I write all this with the one desire that you and all my family may consider my departure a joy and favour and that you especially may speed with a mother’s blessing my passage across the waters till I reach the shore to which all hopes belong. I write the more willingly because I have no clearer way of expressing the love and respect I owe you as your son.

O God, the distributer of heavenly gifts, Who in the angelic youth Aloysius didst unite a wonderful innocence of life with an equally wonderful penance, grant, through his merits and prayers, that we, who have not followed him in innocence, may imitate him in penance. Through Christ our Lord, Amen.

Office of Readings for Friday 8 June 2007

Reading: Job 40:1 – 42:6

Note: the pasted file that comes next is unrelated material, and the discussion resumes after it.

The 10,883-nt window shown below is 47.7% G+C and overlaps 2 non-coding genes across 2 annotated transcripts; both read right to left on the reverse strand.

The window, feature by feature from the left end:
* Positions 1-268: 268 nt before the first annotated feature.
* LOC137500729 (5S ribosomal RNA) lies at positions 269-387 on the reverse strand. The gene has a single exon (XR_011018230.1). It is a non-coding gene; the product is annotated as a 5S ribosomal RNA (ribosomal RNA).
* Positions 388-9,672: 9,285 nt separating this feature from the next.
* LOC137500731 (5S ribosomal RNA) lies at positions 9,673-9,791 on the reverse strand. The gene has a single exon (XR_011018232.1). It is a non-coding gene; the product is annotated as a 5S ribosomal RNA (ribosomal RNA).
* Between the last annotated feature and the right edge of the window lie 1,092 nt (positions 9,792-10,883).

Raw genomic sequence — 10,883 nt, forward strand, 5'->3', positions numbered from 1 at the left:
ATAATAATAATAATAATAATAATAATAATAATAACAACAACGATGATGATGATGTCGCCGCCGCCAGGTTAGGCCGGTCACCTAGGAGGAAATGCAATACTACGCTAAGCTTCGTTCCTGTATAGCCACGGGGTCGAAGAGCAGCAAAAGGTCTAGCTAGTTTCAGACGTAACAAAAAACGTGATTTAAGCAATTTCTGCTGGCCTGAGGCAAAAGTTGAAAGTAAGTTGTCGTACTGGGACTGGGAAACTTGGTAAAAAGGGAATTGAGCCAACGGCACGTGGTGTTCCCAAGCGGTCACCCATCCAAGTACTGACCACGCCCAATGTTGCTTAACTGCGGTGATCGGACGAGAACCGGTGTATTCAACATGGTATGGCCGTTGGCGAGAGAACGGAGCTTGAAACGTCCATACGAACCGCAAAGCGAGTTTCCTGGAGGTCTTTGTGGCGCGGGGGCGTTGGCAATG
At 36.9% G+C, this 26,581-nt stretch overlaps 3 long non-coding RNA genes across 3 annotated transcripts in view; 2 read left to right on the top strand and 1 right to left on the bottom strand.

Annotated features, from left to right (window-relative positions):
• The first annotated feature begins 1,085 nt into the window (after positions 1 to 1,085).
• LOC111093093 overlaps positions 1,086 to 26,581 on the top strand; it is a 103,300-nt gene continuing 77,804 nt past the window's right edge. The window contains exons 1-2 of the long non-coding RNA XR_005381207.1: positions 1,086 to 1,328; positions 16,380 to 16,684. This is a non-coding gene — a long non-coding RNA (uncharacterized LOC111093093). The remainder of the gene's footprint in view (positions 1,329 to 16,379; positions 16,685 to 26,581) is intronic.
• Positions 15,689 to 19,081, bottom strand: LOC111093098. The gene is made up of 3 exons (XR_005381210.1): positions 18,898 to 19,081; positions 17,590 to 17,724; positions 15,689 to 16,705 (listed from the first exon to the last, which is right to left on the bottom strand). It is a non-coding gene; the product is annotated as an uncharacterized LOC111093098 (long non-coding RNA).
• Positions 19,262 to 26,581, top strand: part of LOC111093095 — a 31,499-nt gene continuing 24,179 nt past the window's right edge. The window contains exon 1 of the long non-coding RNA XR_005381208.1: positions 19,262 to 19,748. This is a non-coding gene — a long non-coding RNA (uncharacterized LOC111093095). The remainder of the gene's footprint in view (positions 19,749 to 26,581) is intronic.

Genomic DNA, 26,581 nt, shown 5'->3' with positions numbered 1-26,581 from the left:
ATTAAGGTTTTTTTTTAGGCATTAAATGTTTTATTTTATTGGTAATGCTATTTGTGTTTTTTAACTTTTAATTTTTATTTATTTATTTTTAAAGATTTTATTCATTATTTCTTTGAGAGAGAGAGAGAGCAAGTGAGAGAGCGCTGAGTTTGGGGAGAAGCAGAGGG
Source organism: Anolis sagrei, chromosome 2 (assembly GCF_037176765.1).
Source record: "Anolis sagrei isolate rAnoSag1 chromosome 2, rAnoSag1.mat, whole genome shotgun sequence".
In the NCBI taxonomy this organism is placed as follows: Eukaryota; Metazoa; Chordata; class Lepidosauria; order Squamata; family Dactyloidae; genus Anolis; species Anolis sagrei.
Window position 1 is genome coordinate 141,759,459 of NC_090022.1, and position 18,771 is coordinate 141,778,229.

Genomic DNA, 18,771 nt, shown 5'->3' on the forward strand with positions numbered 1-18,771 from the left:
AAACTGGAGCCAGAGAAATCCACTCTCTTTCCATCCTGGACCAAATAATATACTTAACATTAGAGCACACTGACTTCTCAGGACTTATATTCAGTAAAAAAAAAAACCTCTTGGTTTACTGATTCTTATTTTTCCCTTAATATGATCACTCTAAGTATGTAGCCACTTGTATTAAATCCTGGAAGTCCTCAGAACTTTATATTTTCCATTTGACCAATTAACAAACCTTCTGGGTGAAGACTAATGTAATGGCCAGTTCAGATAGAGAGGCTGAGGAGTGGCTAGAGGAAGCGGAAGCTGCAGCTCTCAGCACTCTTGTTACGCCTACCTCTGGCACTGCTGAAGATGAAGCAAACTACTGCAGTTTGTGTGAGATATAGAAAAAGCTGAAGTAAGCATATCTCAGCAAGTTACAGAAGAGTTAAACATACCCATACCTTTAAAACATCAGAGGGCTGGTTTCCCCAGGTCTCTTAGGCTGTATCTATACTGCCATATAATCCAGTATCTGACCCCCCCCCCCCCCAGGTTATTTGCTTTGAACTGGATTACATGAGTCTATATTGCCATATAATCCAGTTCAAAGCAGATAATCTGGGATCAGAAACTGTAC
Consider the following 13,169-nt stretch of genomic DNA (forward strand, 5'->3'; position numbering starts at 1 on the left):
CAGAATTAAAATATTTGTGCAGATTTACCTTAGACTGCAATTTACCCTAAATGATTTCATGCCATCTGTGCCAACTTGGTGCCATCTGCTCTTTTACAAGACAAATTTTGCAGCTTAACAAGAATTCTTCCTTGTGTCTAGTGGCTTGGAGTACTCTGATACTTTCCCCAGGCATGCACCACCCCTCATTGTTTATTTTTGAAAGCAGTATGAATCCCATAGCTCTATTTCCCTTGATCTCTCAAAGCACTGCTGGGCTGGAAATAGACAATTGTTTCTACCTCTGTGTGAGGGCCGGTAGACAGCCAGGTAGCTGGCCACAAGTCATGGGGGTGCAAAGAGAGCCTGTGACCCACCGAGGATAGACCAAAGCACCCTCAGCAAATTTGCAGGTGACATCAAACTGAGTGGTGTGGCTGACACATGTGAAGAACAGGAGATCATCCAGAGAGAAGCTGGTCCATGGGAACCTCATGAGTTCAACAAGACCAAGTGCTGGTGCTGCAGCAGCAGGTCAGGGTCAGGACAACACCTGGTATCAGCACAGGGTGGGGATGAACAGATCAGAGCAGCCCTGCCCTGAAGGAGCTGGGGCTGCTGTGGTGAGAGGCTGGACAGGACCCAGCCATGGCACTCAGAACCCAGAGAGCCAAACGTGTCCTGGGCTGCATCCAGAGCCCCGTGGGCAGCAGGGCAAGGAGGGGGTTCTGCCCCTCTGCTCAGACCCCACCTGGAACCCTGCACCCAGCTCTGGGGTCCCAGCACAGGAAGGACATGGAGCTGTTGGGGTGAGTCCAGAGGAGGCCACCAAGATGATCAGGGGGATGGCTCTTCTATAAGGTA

The Lord turned to Job, and he said:
Is Shaddai’s opponent willing to give in?
Has God’s critic thought up an answer?

Job replied to the Lord:
My words have been frivolous: what can I reply?
I had better lay my finger on my lips.
I have spoken once… I will not speak again;
more than once… I will add nothing.

The Lord gave Job his answer from the heart of the tempest. He said:
Brace yourself like a fighter,
now it is my turn to ask questions and yours to inform me.
Do you really want to reverse my judgement,
and put me in the wrong to put yourself in the right?
Has your arm the strength of God’s,
can your voice thunder as loud?
If so, assume your dignity, your state,
robe yourself in majesty and splendour.
Let the spate of your anger flow free;
humiliate the haughty at a glance!